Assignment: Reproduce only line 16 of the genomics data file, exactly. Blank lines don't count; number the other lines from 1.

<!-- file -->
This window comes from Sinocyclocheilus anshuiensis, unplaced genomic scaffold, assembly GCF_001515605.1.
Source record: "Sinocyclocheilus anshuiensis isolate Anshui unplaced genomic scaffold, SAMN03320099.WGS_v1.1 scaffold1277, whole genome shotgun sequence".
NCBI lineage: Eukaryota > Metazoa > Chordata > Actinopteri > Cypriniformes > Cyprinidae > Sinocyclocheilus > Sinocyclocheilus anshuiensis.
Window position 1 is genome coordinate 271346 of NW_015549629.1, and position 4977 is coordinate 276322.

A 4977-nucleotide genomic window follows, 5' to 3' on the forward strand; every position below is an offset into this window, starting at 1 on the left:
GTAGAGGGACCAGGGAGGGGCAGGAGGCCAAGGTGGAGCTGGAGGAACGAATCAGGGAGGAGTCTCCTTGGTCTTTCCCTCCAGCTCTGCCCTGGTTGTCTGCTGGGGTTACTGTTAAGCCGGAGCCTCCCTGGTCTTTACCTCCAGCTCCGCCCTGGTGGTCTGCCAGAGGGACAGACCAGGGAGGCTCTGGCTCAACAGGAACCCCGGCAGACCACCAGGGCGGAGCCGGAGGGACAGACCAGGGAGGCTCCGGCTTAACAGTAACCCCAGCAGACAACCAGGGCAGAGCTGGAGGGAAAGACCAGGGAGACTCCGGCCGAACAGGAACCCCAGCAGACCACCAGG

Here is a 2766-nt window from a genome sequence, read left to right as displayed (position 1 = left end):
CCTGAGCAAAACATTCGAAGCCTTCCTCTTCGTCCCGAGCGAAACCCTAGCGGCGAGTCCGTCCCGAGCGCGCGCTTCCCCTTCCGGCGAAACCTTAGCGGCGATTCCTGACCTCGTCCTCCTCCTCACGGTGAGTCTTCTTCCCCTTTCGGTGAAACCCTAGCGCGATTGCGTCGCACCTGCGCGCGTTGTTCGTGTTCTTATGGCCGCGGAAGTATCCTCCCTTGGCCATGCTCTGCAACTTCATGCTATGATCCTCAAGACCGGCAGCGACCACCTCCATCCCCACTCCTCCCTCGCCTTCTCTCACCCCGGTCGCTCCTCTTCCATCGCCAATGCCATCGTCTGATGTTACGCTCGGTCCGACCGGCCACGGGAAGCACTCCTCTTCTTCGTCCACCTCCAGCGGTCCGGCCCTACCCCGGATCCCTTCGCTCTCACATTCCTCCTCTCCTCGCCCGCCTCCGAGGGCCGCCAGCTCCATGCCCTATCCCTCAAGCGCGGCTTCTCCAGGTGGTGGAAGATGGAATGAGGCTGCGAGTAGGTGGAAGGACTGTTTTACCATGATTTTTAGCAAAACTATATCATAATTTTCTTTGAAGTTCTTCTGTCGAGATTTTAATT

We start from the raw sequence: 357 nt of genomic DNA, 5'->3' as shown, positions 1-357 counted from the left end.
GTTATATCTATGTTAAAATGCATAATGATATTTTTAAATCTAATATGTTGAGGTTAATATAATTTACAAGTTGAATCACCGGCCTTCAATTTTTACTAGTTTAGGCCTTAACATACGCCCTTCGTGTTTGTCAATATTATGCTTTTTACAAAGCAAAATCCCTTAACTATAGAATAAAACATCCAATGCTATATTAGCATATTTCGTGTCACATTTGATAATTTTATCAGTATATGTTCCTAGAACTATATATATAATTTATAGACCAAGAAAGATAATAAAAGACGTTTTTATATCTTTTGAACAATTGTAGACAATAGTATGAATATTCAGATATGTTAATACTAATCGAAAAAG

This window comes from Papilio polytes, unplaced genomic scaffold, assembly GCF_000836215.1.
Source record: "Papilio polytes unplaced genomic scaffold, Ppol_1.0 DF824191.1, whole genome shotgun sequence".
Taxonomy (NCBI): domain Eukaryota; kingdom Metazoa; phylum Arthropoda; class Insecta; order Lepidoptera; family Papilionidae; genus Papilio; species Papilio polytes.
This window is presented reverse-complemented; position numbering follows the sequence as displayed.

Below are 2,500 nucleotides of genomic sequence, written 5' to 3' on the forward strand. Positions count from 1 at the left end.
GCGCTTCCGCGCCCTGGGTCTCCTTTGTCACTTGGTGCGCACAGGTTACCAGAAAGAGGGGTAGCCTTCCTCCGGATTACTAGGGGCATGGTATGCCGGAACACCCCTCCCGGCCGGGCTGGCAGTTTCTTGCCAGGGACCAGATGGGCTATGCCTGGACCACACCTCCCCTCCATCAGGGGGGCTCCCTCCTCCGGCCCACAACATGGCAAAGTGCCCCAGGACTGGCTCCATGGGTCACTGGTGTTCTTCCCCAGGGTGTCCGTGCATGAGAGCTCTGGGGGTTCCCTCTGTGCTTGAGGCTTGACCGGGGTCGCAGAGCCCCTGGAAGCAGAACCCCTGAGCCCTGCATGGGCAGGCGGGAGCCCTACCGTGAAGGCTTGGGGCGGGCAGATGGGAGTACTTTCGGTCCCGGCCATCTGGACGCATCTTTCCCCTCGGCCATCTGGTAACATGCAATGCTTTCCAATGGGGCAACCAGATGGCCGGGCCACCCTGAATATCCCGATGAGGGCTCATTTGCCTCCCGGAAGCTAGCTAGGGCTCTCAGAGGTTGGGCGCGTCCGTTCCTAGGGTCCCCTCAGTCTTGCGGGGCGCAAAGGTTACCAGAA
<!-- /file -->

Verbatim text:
GCGCTTCCGCGCCCTGGGTCTCCTTTGTCACTTGGTGCGCACAGGTTACCAGAAAGAGGGGTAGCCTTCCTCCGGATTACTAGGGGCATGGTATGCCGGAACACCCCTCCCGGCCGGGCTGGCAGTTTCTTGCCAGGGACCAGATGGGCTATGCCTGGACCACACCTCCCCTCCATCAGGGGGGCTCCCTCCTCCGGCCCACAACATGGCAAAGTGCCCCAGGACTGGCTCCATGGGTCACTGGTGTTCTTCCCCAGGGTGTCCGTGCATGAGAGCTCTGGGGGTTCCCTCTGTGCTTGAGGCTTGACCGGGGTCGCAGAGCCCCTGGAAGCAGAACCCCTGAGCCCTGCATGGGCAGGCGGGAGCCCTACCGTGAAGGCTTGGGGCGGGCAGATGGGAGTACTTTCGGTCCCGGCCATCTGGACGCATCTTTCCCCTCGGCCATCTGGTAACATGCAATGCTTTCCAATGGGGCAACCAGATGGCCGGGCCACCCTGAATATCCCGATGAGGGCTCATTTGCCTCCCGGAAGCTAGCTAGGGCTCTCAGAGGTTGGGCGCGTCCGTTCCTAGGGTCCCCTCAGTCTTGCGGGGCGCAAAGGTTACCAGAA